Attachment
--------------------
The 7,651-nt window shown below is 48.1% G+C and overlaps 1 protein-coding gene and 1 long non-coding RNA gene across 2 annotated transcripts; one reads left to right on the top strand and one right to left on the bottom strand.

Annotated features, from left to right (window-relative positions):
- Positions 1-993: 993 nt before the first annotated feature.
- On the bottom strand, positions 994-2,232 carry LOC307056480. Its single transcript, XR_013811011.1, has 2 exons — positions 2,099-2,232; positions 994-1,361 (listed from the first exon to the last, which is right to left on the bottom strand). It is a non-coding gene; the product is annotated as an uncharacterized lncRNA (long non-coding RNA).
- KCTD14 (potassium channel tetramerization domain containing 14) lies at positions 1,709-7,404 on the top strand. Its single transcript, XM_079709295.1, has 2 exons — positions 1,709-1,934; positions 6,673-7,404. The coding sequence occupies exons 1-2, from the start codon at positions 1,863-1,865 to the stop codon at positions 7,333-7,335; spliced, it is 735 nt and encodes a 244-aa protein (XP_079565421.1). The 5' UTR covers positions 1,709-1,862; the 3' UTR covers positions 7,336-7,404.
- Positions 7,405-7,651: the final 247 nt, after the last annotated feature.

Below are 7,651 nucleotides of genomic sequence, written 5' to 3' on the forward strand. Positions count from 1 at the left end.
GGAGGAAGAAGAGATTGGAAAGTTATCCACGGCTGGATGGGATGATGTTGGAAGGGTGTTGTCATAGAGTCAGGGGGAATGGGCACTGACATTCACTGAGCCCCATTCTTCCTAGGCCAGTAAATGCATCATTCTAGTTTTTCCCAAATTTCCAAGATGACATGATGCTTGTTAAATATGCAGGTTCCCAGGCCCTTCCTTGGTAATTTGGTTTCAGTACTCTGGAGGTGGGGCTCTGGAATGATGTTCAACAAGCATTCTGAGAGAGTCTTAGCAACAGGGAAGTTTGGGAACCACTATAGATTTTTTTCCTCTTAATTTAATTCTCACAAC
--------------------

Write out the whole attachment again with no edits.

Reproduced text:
The 7,651-nt window shown below is 48.1% G+C and overlaps 1 protein-coding gene and 1 long non-coding RNA gene across 2 annotated transcripts; one reads left to right on the top strand and one right to left on the bottom strand.

Annotated features, from left to right (window-relative positions):
- Positions 1-993: 993 nt before the first annotated feature.
- On the bottom strand, positions 994-2,232 carry LOC307056480. Its single transcript, XR_013811011.1, has 2 exons — positions 2,099-2,232; positions 994-1,361 (listed from the first exon to the last, which is right to left on the bottom strand). It is a non-coding gene; the product is annotated as an uncharacterized lncRNA (long non-coding RNA).
- KCTD14 (potassium channel tetramerization domain containing 14) lies at positions 1,709-7,404 on the top strand. Its single transcript, XM_079709295.1, has 2 exons — positions 1,709-1,934; positions 6,673-7,404. The coding sequence occupies exons 1-2, from the start codon at positions 1,863-1,865 to the stop codon at positions 7,333-7,335; spliced, it is 735 nt and encodes a 244-aa protein (XP_079565421.1). The 5' UTR covers positions 1,709-1,862; the 3' UTR covers positions 7,336-7,404.
- Positions 7,405-7,651: the final 247 nt, after the last annotated feature.

Below are 7,651 nucleotides of genomic sequence, written 5' to 3' on the forward strand. Positions count from 1 at the left end.
GGAGGAAGAAGAGATTGGAAAGTTATCCACGGCTGGATGGGATGATGTTGGAAGGGTGTTGTCATAGAGTCAGGGGGAATGGGCACTGACATTCACTGAGCCCCATTCTTCCTAGGCCAGTAAATGCATCATTCTAGTTTTTCCCAAATTTCCAAGATGACATGATGCTTGTTAAATATGCAGGTTCCCAGGCCCTTCCTTGGTAATTTGGTTTCAGTACTCTGGAGGTGGGGCTCTGGAATGATGTTCAACAAGCATTCTGAGAGAGTCTTAGCAACAGGGAAGTTTGGGAACCACTATAGATTTTTTTCCTCTTAATTTAATTCTCACAAC